SAVAGE v. WORSHAM.
(Circuit Court, S. D. California.
April I, 1OOlS.)
PuBLIO LANDS-HoMESTEAD ENTBIES-BILL TO CONTROl, TITLE.
A bill seeking to control title to land patented to defendant under a homestead entry alleged that complainant, in the belief that the land in question was embraced in a homestead entry filed by him, made valuable improvements thereon long prior to defendant's homestead entry; but there was no allegation that complainant had made application to permit him, by reason of the mistake, to cancel his entry in whole or in part, and include therein the land in question. Held, that the bill couid not be maintained, for it was not enough to show that defendant should not have received the patent, but it must be made to appear that the land should have been a",arded to complainant, had the law been properly administered by the land department.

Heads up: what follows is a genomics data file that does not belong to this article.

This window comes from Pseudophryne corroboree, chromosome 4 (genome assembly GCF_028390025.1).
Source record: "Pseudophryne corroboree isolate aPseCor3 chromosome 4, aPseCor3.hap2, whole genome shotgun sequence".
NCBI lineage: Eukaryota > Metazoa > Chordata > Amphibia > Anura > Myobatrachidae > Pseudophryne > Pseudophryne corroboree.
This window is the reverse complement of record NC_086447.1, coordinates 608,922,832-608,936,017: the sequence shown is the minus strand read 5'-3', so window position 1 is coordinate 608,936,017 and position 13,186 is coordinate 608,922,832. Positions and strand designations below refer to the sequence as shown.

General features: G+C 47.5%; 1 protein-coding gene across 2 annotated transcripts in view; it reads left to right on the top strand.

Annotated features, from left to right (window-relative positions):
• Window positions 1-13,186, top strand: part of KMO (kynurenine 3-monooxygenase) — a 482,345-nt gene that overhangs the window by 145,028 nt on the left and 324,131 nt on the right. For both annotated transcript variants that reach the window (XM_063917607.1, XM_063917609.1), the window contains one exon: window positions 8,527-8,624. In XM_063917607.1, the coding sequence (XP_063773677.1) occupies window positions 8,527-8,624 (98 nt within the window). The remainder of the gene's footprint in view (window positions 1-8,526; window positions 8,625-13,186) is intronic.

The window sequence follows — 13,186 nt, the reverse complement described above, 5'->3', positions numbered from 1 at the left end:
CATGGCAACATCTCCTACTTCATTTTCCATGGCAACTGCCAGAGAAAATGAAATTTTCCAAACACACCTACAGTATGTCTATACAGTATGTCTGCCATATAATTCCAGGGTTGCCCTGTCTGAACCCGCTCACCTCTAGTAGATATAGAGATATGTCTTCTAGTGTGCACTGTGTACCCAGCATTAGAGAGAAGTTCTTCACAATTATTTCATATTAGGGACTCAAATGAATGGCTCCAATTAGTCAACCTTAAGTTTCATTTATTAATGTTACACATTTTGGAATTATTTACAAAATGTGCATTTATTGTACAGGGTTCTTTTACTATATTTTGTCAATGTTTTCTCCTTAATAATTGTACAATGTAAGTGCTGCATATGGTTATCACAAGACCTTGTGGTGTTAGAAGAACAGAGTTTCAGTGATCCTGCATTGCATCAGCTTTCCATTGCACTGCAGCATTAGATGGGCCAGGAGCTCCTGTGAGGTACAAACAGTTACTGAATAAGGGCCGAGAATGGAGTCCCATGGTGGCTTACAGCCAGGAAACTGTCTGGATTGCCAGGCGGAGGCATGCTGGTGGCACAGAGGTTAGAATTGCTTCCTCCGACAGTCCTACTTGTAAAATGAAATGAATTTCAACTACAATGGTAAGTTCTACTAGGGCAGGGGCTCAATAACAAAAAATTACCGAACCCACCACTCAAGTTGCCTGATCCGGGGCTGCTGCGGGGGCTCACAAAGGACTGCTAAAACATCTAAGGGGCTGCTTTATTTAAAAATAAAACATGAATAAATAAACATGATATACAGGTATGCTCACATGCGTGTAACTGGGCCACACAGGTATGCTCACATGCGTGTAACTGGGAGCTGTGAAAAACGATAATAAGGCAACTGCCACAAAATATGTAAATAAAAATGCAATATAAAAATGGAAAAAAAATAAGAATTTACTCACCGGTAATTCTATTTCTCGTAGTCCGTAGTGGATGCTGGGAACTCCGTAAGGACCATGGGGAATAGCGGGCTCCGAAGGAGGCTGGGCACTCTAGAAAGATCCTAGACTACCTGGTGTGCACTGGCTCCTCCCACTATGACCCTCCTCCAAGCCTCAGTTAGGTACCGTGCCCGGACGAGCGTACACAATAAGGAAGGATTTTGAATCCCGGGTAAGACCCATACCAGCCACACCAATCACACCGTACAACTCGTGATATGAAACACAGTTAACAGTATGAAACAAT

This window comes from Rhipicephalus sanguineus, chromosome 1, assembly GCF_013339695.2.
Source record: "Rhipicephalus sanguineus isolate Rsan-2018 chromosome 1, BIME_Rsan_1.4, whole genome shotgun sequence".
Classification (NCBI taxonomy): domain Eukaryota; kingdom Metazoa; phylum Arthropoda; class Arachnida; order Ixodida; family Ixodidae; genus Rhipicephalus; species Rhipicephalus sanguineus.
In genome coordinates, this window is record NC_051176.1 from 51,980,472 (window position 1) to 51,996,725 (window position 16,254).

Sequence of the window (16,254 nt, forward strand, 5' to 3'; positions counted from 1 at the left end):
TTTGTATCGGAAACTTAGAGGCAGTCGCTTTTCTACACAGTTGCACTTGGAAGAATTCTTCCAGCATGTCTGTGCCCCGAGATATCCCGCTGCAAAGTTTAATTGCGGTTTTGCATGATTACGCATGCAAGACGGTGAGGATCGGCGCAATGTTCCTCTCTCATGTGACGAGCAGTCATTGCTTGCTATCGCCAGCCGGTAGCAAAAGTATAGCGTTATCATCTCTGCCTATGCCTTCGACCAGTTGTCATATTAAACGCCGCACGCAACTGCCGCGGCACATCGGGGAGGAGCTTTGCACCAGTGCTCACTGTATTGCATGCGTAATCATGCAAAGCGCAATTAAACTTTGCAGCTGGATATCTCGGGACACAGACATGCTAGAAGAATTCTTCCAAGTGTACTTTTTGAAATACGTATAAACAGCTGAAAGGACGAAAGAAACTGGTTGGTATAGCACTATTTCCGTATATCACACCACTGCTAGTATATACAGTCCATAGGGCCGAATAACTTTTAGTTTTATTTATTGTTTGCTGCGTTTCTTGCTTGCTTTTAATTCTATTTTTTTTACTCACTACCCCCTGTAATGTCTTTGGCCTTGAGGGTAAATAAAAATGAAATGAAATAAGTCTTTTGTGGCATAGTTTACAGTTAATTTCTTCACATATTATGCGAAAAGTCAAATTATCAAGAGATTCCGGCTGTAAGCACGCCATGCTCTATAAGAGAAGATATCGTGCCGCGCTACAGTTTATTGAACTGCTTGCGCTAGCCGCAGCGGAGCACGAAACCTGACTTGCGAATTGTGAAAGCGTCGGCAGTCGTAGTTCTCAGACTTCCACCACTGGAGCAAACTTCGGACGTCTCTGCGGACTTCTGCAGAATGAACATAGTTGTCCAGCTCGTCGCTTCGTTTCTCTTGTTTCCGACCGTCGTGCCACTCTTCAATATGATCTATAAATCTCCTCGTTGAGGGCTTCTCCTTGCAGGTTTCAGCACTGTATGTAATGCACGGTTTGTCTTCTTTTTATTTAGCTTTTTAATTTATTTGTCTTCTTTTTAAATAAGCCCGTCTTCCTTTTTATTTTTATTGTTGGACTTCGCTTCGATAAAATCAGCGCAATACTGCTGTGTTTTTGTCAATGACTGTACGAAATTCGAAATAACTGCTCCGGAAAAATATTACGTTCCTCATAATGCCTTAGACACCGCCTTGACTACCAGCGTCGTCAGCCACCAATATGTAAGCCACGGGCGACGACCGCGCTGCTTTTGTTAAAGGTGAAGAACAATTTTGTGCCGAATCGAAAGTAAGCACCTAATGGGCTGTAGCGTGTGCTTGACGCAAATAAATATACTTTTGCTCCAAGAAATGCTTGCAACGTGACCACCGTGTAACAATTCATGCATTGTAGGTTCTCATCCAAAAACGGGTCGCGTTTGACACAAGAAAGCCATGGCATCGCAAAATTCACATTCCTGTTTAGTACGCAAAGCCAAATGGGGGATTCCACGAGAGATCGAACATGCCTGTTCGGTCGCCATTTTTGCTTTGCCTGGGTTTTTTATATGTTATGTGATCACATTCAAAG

This was a bill in equity by William E. Savage against William G. Worsham, seeking to control title to certain lands. William E. Savage, in pro. per. Chapman & Hendrick, for defendant. ROSS, Circuit Judge. The complainant, by his bill, seeks to control the title to a certain portion of the S. W. % of section 22 in township 2 S., of range 11 W. of the San Bernardino base and meridian, situated in Los Angeles county, Cal., which quarter section was conveyed to the defendant by a patent issued by the government pursuant to a homestead entry thereof made by him. The tract to which the complainant claims to be entitled is the S. E. % of the S. W. 14 of the section mentioned, concerning which the bill alleges that complainant, in the belief that it was a portion of the land embraced in a homestead entry which he had filed on the 23d of March, 1885, had made valuable and substantial improvements long prior to the time when the defendant made his homestead entry. If it be conceded that the bill shows 'that the entry of the defendant was improperly allowed, and the quarter section, including the 40 acres in controversy, was il1lpl'operly patented to the defendant by the government, still an insuperable objection to the bill, as presented, is that it does not show that the complainant 113 entitled to the 40-acre tract. It shows that complainant believed that the 40-acre tract in controversy was included within his own homestead entry, but that, as a matter of fact, it was not. It does not disclose any change in his homestead entry, nor any application on his part to the officers of the land department to permit him, by reason of his mistake, to cancel his entry, in whole or in part, and include therein the 40 acres in question. Certainly, so long as his entry stood, he was not legally entitled to another homestead. A seasonable application on his part to the officers of the land department to cancel his entry in part, and include therein the 40'acre tract in controversy, upon the ground that it had been inadvertently omitted therefrom, might have been granted, and, no doubt, would have been, in the event of a sufficient showing. But, so far as the bill shows, no such application was made by the complainant. Until